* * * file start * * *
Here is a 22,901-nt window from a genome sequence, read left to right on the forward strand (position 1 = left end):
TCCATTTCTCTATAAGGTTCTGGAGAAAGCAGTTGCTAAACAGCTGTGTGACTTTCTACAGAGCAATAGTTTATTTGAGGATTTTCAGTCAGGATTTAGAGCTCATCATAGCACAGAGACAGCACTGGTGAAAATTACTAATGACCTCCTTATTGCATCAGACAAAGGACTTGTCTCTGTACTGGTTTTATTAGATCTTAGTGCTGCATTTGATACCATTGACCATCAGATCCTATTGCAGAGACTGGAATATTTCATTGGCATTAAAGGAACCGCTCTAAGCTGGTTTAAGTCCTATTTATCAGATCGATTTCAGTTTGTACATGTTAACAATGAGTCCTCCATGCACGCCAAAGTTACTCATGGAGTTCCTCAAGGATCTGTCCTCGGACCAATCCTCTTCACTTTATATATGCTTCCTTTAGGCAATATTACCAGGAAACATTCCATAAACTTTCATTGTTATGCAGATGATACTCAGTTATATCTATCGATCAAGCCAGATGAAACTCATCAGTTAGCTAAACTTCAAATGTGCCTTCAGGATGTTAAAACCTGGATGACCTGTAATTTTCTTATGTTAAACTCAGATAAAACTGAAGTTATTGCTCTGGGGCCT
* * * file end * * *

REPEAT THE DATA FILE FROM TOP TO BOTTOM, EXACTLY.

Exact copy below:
Here is a 22,901-nt window from a genome sequence, read left to right on the forward strand (position 1 = left end):
TCCATTTCTCTATAAGGTTCTGGAGAAAGCAGTTGCTAAACAGCTGTGTGACTTTCTACAGAGCAATAGTTTATTTGAGGATTTTCAGTCAGGATTTAGAGCTCATCATAGCACAGAGACAGCACTGGTGAAAATTACTAATGACCTCCTTATTGCATCAGACAAAGGACTTGTCTCTGTACTGGTTTTATTAGATCTTAGTGCTGCATTTGATACCATTGACCATCAGATCCTATTGCAGAGACTGGAATATTTCATTGGCATTAAAGGAACCGCTCTAAGCTGGTTTAAGTCCTATTTATCAGATCGATTTCAGTTTGTACATGTTAACAATGAGTCCTCCATGCACGCCAAAGTTACTCATGGAGTTCCTCAAGGATCTGTCCTCGGACCAATCCTCTTCACTTTATATATGCTTCCTTTAGGCAATATTACCAGGAAACATTCCATAAACTTTCATTGTTATGCAGATGATACTCAGTTATATCTATCGATCAAGCCAGATGAAACTCATCAGTTAGCTAAACTTCAAATGTGCCTTCAGGATGTTAAAACCTGGATGACCTGTAATTTTCTTATGTTAAACTCAGATAAAACTGAAGTTATTGCTCTGGGGCCT